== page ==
Scientists who investigated a case of stem cell therapy to treat kidney disease are warning of a new type of complication not seen before, the development of blood vessel and bone marrow masses, the long term effects of which are unknown.
The case involved a woman with severe kidney disease called lupus nephritis who was treated in a private clinic by having stem cells harvested from her own blood injected directly into her kidneys, but then had to have one removed after it developed bleeding. Later analysis revealed a mass of blood vessel and bone marrow cells had developed at the site of injection. The woman died of an infection after her remaining kidney failed.
The scientists who were involved in the removal and analysis of the kidney, were Drs Duangpen Thirabanjasak and Kavirach Tantiwongse from the Departments of Pathology and Surgery at Chulalongkorn University, in Bangkok, Thailand, in consultation with Dr Paul Scott Thorner from the Department of Pathology at The Hospital for Sick Children, the University of Toronto, in Canada and also at Chulalongkorn University. They wrote a paper on their investigation and findings that was published online on 17 June in the Journal of the American Society Nephrology (JASN).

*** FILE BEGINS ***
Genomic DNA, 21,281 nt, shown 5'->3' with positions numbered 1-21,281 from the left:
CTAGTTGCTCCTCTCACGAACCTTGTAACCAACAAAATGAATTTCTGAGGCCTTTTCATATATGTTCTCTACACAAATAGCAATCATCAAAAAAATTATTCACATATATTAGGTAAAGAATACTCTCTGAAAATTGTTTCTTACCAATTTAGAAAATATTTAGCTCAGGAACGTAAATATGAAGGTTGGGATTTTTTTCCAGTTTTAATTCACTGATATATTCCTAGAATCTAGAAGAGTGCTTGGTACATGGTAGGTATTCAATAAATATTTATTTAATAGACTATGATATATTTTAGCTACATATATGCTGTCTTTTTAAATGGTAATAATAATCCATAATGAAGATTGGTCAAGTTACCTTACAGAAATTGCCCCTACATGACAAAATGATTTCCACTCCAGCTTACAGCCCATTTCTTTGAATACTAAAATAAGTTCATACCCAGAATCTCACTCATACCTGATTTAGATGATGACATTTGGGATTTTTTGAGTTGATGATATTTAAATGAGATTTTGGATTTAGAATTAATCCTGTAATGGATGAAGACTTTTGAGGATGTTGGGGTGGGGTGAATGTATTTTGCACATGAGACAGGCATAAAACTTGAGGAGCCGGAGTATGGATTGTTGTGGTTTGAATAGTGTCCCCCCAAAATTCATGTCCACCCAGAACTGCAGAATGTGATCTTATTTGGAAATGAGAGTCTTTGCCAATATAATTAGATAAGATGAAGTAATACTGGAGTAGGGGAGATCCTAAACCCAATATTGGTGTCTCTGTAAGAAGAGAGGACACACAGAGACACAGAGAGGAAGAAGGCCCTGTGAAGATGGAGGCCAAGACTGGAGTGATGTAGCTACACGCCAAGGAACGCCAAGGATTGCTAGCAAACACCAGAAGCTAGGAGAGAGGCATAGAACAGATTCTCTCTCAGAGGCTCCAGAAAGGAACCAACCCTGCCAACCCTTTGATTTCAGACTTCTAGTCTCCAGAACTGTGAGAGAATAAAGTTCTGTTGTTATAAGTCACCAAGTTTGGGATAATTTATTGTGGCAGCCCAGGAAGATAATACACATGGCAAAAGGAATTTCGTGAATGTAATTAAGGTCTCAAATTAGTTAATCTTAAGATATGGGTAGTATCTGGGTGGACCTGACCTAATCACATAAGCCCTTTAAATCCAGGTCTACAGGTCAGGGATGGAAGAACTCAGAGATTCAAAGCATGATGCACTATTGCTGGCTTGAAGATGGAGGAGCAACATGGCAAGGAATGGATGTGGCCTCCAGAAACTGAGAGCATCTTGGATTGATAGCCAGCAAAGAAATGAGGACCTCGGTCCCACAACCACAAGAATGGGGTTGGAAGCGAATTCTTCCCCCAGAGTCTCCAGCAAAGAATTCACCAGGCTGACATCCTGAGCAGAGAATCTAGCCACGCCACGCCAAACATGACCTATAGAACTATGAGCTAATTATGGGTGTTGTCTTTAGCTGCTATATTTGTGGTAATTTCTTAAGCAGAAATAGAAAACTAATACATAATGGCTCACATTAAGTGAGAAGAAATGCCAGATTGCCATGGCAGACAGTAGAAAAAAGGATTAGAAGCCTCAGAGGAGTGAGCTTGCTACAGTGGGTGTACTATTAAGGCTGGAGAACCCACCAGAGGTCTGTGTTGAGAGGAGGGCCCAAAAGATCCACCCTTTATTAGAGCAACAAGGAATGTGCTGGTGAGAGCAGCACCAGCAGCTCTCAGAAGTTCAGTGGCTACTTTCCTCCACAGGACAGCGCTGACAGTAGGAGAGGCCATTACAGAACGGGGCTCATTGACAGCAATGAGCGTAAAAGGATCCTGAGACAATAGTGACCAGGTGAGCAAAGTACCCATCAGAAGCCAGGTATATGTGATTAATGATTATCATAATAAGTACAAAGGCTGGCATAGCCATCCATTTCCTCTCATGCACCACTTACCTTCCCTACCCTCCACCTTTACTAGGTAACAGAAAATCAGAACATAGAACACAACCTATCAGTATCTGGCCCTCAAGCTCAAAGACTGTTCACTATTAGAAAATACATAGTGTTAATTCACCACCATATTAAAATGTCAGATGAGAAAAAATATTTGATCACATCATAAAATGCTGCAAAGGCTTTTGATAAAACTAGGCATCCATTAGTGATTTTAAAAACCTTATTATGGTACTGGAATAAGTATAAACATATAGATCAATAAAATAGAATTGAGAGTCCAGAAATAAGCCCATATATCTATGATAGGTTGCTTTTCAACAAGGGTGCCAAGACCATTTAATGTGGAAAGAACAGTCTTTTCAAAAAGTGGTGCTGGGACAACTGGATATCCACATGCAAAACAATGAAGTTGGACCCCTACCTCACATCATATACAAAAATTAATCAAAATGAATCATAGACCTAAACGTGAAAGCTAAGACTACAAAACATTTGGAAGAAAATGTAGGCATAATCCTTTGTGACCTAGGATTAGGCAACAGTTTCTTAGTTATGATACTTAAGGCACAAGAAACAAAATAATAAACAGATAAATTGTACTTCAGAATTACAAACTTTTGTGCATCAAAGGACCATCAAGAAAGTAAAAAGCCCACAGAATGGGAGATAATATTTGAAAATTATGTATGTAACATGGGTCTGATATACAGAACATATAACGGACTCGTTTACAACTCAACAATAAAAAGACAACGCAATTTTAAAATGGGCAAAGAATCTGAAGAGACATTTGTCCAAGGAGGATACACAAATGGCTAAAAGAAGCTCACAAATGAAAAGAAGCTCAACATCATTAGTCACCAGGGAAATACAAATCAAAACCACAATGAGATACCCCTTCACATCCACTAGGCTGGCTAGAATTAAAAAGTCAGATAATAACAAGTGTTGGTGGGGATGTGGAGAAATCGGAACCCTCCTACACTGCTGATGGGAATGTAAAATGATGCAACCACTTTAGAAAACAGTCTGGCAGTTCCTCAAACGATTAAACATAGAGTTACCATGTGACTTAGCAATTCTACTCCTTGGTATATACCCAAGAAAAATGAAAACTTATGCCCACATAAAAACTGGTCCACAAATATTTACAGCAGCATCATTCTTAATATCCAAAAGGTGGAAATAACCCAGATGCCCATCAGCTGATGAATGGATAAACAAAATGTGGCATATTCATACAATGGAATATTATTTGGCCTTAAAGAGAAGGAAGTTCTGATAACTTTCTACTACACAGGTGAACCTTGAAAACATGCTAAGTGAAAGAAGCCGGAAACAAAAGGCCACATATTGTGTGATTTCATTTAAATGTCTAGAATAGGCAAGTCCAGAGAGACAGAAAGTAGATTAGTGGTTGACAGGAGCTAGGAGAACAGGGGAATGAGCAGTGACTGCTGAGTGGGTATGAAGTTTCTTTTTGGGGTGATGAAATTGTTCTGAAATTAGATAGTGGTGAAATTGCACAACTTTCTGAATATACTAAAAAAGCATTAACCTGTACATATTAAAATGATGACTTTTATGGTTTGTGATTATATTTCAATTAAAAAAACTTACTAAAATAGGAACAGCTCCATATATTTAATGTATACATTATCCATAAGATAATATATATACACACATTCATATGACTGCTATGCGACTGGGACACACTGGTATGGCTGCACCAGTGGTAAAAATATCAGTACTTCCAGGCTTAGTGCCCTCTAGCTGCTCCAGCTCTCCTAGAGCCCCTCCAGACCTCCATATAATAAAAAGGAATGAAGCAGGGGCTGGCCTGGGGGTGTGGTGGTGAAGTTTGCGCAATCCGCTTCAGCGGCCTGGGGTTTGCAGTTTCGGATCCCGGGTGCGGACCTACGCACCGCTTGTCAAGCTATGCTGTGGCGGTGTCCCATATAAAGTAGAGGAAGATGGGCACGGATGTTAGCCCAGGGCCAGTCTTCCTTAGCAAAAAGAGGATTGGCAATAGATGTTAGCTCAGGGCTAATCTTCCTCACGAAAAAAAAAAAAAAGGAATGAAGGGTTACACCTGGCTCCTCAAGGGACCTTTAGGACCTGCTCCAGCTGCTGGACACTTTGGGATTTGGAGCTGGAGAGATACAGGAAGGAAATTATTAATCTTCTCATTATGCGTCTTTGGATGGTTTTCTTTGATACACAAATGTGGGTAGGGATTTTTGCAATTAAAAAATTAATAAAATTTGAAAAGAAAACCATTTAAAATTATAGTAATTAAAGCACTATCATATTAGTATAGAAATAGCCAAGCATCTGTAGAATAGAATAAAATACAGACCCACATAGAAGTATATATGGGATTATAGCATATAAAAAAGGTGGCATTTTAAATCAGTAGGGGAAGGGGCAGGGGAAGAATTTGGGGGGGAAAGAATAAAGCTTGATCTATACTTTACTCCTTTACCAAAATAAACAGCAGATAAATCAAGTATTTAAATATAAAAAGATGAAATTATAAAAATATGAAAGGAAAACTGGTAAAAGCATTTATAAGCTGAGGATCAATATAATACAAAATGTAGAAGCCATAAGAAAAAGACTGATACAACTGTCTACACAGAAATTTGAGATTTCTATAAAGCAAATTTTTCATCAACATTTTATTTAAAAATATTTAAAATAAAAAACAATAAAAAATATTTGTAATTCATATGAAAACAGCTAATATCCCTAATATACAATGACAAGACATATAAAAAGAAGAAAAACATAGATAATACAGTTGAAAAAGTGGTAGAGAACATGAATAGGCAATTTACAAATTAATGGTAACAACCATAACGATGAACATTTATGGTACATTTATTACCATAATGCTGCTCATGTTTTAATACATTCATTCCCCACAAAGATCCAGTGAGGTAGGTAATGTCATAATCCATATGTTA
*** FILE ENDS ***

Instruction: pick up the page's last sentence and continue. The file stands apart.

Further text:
Thirabanjasak, Tantiwongse and Thorner said the treatment the woman received had not worked: instead she developed masses at the sites of injection and hematuria. At first they suspected cancer, but when they removed and examined the kidney they found the masses were angiomyeloproliferative lesions comprising a mixture of blood vessels and bone marrow cells.
(Medical News Today)
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